When Norman Lamb warned his fellow Liberal Democrats against doing a deal with Labour, there was no uproar at the party conference. Instead, the private assessment was that Lamb was right that a coalition with Labour would be far more problematic—and far less preferable—to a second one with the Conservatives. There are three reasons advanced for not going in with Labour, as I set out in the column this week:
1). It would make the Liberal Democrats ‘the nasty party’
In coalition with the Tories, the Liberal Democrats’ role is to be a softening influence. They get to warn against spending cuts going too far, rail against tax cuts for the rich and demand they go to the low-paid instead, and defend environmentalism. By contrast, in coalition with Labour, the Liberal Democrats would have to be the fiscal disciplinarians.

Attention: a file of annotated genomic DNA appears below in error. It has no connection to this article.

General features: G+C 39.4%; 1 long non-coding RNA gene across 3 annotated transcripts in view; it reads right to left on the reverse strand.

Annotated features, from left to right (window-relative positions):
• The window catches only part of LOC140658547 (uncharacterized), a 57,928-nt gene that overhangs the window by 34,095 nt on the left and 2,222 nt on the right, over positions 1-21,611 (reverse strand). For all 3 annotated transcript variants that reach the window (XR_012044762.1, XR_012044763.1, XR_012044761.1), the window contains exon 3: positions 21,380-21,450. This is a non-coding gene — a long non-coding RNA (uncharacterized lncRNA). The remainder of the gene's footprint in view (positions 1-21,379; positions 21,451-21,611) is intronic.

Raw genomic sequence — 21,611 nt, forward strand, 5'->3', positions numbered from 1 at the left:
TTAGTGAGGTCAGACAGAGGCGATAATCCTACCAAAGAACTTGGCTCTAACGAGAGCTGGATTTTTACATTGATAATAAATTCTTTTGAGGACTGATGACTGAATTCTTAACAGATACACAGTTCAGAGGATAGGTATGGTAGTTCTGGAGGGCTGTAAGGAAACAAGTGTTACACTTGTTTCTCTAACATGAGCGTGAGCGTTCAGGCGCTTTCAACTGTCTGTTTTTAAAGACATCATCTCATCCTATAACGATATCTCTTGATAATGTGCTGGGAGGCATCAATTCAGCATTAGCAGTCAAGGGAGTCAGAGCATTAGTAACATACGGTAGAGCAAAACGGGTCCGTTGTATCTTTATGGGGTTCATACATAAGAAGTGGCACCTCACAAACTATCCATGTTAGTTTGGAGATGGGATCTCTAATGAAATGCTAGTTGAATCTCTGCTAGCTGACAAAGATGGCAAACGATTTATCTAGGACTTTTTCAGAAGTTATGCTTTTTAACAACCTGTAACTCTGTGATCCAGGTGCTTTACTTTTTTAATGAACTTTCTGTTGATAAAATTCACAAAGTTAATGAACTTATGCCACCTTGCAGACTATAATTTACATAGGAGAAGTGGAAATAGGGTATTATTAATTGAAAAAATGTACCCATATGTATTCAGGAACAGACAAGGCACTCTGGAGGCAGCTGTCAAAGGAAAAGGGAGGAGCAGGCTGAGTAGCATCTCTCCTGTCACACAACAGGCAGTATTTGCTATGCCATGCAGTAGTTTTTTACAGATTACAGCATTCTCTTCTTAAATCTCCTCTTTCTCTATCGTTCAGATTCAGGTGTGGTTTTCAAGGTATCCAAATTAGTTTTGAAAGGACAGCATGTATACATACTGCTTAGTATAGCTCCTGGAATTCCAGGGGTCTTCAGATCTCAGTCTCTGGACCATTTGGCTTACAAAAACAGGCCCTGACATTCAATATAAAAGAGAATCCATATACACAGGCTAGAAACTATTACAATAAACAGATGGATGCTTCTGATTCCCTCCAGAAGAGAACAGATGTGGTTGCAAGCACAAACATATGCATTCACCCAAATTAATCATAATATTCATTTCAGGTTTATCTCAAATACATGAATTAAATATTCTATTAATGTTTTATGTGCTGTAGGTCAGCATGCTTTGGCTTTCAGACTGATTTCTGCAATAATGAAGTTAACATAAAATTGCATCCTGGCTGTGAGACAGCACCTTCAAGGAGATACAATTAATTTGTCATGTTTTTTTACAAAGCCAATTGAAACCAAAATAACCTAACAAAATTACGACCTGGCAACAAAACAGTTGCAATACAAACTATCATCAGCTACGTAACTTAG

This would give the party a far worse identity crisis than this coalition has. Can you imagine the Liberal Democrats turning up at conference boasting about how they’d blocked the introduction of a National Care Service because it was expensive?
2). They would lose seats
Going from coalition with the Tories to coalition with Labour would be a recipe for going from 56 seats to 17 seats in two elections, warns one hardened Lib Dem campaigner. Their fear is that a coalition with Labour would have the same devastating effect on MPs in Tory areas that the current coalition has had on its MPs in the north. By contrast, the seats that the party keeps in 2015 are, by definition, ones that can be held while in coalition with the Tories.